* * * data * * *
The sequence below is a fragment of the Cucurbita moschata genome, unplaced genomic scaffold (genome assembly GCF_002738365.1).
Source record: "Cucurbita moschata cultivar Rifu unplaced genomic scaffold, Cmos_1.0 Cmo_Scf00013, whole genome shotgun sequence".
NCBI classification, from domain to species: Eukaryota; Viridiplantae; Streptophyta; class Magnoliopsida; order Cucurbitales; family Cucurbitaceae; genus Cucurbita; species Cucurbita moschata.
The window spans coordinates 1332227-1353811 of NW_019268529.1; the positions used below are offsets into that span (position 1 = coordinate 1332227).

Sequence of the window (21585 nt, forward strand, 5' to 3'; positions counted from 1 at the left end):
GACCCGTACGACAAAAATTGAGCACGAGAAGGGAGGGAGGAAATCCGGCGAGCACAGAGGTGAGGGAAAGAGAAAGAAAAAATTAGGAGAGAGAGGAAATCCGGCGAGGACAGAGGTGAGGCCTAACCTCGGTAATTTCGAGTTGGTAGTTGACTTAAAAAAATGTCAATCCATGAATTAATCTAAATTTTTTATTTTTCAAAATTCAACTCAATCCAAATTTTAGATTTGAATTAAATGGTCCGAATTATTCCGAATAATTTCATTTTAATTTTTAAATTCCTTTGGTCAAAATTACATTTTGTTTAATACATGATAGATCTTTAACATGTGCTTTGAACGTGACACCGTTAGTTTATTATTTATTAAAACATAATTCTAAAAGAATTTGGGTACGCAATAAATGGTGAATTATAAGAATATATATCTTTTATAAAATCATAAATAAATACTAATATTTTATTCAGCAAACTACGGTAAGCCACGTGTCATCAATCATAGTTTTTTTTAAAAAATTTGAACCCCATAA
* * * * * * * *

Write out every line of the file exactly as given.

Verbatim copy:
The sequence below is a fragment of the Cucurbita moschata genome, unplaced genomic scaffold (genome assembly GCF_002738365.1).
Source record: "Cucurbita moschata cultivar Rifu unplaced genomic scaffold, Cmos_1.0 Cmo_Scf00013, whole genome shotgun sequence".
NCBI classification, from domain to species: Eukaryota; Viridiplantae; Streptophyta; class Magnoliopsida; order Cucurbitales; family Cucurbitaceae; genus Cucurbita; species Cucurbita moschata.
The window spans coordinates 1332227-1353811 of NW_019268529.1; the positions used below are offsets into that span (position 1 = coordinate 1332227).

Sequence of the window (21585 nt, forward strand, 5' to 3'; positions counted from 1 at the left end):
GACCCGTACGACAAAAATTGAGCACGAGAAGGGAGGGAGGAAATCCGGCGAGCACAGAGGTGAGGGAAAGAGAAAGAAAAAATTAGGAGAGAGAGGAAATCCGGCGAGGACAGAGGTGAGGCCTAACCTCGGTAATTTCGAGTTGGTAGTTGACTTAAAAAAATGTCAATCCATGAATTAATCTAAATTTTTTATTTTTCAAAATTCAACTCAATCCAAATTTTAGATTTGAATTAAATGGTCCGAATTATTCCGAATAATTTCATTTTAATTTTTAAATTCCTTTGGTCAAAATTACATTTTGTTTAATACATGATAGATCTTTAACATGTGCTTTGAACGTGACACCGTTAGTTTATTATTTATTAAAACATAATTCTAAAAGAATTTGGGTACGCAATAAATGGTGAATTATAAGAATATATATCTTTTATAAAATCATAAATAAATACTAATATTTTATTCAGCAAACTACGGTAAGCCACGTGTCATCAATCATAGTTTTTTTTAAAAAATTTGAACCCCATAA